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Friday, 19 February 2010 11:17

Sears offering defunct car dealerships auto center franchises

Sears Holdings Corp. plans to expand its Sears Auto Center network by recruiting former car dealers as franchisees. Sears said it is launching the Independent Sears Auto Center franchise program, allowing auto dealers who lost their GM or Chrysler franchises to operate as licensed Sears Auto Centers.

The company said Coleman Auto Group of East Windsor, N.J., is the first car dealership to take advantage of the program and will open a Sears Auto Center March 27 on the site of its former Chrysler dealership.

“Sears designed the new franchise program to help those dealers leverage their facilities by building a set of businesses around parts and services, over-the-counter merchandise, and previously-owned vehicle sales,” Sears said in a statement.

The Sears Auto Center franchise locations will provide the same products and services for automobiles, light trucks and motorcycles that are offered at the nearly 850 company-owned Sears Auto Centers across the country.

Sears expects many of the new franchise locations to be located on properties adjacent to pre-owned vehicle and body shop operations.

“This is also a great opportunity for dealers who are currently selling used cars to gain a brand that’s nationally recognized for quality and dependability, a resource for buying high-quality auto parts and supplies, and access to a proven business model that has been tailored to their needs,” Bill Jackson, president of Sears Authorized Independent Auto Centers LLC, said in a statement.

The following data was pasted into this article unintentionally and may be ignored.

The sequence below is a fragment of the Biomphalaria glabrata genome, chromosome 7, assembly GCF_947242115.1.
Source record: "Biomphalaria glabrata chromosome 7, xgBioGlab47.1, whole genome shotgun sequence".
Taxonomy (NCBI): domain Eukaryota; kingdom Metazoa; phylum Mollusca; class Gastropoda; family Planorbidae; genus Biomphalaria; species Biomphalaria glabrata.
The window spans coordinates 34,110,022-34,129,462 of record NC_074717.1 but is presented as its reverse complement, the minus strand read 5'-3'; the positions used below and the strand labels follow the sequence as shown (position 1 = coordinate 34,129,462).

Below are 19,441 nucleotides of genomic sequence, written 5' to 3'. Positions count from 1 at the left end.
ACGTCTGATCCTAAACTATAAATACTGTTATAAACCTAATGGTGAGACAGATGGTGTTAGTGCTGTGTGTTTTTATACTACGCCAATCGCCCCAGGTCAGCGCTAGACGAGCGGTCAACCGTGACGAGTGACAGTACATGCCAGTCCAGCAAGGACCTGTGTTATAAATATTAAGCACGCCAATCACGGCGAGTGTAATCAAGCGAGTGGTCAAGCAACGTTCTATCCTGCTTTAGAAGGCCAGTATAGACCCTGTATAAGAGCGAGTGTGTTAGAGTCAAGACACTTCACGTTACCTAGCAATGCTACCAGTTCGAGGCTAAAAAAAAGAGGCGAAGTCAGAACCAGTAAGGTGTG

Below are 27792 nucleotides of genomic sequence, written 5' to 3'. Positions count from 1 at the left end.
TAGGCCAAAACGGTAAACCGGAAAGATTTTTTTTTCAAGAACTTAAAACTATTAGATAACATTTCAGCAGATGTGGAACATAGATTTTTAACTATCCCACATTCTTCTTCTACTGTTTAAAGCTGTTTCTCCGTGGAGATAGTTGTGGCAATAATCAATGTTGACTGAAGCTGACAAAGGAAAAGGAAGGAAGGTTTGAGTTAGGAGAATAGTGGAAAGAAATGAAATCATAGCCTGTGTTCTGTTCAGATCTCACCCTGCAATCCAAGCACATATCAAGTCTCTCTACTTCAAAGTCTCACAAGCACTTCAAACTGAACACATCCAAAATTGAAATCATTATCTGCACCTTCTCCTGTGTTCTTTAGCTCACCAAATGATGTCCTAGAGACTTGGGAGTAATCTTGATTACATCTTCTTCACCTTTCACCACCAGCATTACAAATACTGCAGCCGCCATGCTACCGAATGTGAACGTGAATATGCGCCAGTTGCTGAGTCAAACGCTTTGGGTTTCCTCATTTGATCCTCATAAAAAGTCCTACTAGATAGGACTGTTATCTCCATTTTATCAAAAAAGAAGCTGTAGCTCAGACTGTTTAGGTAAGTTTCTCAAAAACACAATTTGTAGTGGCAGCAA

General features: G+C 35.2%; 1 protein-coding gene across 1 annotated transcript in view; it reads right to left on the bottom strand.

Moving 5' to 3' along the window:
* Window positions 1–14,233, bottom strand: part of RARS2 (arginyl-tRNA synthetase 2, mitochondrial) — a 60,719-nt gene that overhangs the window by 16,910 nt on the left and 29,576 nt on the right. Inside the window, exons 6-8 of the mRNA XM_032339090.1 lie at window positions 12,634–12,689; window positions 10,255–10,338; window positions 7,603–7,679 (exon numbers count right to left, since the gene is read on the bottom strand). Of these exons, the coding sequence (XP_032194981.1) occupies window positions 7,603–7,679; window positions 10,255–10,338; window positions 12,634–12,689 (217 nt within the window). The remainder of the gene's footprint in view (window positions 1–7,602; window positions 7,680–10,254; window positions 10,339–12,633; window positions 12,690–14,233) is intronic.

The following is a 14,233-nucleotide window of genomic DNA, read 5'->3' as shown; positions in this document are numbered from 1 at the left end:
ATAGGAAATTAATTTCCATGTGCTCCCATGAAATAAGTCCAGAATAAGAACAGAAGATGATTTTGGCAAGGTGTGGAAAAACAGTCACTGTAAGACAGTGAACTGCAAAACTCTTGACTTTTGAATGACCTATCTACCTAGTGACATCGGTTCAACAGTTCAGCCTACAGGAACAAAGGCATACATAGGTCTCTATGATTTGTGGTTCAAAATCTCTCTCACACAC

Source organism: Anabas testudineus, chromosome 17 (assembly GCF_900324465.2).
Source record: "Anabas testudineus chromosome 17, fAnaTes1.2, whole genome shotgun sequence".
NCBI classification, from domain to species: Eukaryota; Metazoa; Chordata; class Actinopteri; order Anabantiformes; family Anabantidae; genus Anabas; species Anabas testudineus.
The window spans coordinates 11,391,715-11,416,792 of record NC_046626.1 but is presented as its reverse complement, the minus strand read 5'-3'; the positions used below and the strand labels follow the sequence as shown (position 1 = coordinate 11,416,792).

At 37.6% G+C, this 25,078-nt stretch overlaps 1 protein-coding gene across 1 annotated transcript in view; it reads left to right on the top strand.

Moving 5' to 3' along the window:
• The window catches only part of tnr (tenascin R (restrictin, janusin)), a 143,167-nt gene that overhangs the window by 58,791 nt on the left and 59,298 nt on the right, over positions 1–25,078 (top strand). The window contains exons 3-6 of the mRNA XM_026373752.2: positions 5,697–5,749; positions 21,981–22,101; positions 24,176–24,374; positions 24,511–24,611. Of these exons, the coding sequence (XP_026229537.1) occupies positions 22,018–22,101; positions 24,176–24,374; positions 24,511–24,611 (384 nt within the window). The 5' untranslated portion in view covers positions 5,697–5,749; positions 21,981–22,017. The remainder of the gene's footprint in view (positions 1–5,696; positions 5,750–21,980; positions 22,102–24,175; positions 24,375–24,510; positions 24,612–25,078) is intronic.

According to Sears, the franchise advantage includes:

• The strength of the Sears, DieHard and Craftsman brands;

• The ability to leverage Sears marketing, Web presence and social networking;

• Purchasing power on tires, batteries, parts, equipment and supplies; and

• Access to the Sears credit card and the corporate systems and processes.

Last year, as General Motors Co. and Chrysler Group LLC went through government-sponsored bankruptcies, the auto makers began pulling the franchises, with GM notifying some 1,350 dealerships and Chrysler almost 800. However, a law passed by Congress and signed in December by President Barack Obama set up arbitration for rejected GM and Chrysler dealerships that want reinstatement.

More than 1,550 car dealerships gave notice that they intended to seek reinstatement through arbitration --triple the number expected by the American Arbitration Association, which is overseeing the program. More than half of the 2,789 car dealerships eligible to seek reinstatement gave notice by the law’s Jan. 25 deadline that they intend to do so. That included 409 of the 789 shuttered Chrysler showrooms.

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